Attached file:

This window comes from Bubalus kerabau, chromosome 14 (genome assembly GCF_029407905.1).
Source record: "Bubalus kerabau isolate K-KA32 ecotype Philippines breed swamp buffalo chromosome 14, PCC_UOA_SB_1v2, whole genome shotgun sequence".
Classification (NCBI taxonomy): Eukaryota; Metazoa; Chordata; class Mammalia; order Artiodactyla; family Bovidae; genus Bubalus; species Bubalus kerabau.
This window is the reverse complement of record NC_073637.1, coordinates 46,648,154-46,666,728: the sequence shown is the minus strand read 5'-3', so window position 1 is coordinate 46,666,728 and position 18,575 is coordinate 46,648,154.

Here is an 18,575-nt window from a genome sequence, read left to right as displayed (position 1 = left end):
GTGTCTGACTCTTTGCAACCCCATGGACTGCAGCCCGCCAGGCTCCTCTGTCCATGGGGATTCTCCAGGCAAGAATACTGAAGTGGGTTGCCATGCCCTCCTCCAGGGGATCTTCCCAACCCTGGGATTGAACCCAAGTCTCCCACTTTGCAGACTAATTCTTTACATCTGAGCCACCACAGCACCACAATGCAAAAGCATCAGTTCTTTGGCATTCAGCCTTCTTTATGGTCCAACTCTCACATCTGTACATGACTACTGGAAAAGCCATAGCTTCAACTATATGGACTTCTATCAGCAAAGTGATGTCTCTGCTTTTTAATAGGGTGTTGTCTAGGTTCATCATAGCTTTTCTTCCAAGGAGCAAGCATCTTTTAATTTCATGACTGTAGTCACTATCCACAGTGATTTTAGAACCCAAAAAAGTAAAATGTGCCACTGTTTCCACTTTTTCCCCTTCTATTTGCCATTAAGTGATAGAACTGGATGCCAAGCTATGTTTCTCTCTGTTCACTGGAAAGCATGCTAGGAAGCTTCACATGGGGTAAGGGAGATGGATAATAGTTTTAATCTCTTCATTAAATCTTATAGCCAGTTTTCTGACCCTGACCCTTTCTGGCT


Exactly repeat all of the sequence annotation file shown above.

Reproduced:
This window comes from Bubalus kerabau, chromosome 14 (genome assembly GCF_029407905.1).
Source record: "Bubalus kerabau isolate K-KA32 ecotype Philippines breed swamp buffalo chromosome 14, PCC_UOA_SB_1v2, whole genome shotgun sequence".
Classification (NCBI taxonomy): Eukaryota; Metazoa; Chordata; class Mammalia; order Artiodactyla; family Bovidae; genus Bubalus; species Bubalus kerabau.
This window is the reverse complement of record NC_073637.1, coordinates 46,648,154-46,666,728: the sequence shown is the minus strand read 5'-3', so window position 1 is coordinate 46,666,728 and position 18,575 is coordinate 46,648,154.

Here is an 18,575-nt window from a genome sequence, read left to right as displayed (position 1 = left end):
GTGTCTGACTCTTTGCAACCCCATGGACTGCAGCCCGCCAGGCTCCTCTGTCCATGGGGATTCTCCAGGCAAGAATACTGAAGTGGGTTGCCATGCCCTCCTCCAGGGGATCTTCCCAACCCTGGGATTGAACCCAAGTCTCCCACTTTGCAGACTAATTCTTTACATCTGAGCCACCACAGCACCACAATGCAAAAGCATCAGTTCTTTGGCATTCAGCCTTCTTTATGGTCCAACTCTCACATCTGTACATGACTACTGGAAAAGCCATAGCTTCAACTATATGGACTTCTATCAGCAAAGTGATGTCTCTGCTTTTTAATAGGGTGTTGTCTAGGTTCATCATAGCTTTTCTTCCAAGGAGCAAGCATCTTTTAATTTCATGACTGTAGTCACTATCCACAGTGATTTTAGAACCCAAAAAAGTAAAATGTGCCACTGTTTCCACTTTTTCCCCTTCTATTTGCCATTAAGTGATAGAACTGGATGCCAAGCTATGTTTCTCTCTGTTCACTGGAAAGCATGCTAGGAAGCTTCACATGGGGTAAGGGAGATGGATAATAGTTTTAATCTCTTCATTAAATCTTATAGCCAGTTTTCTGACCCTGACCCTTTCTGGCT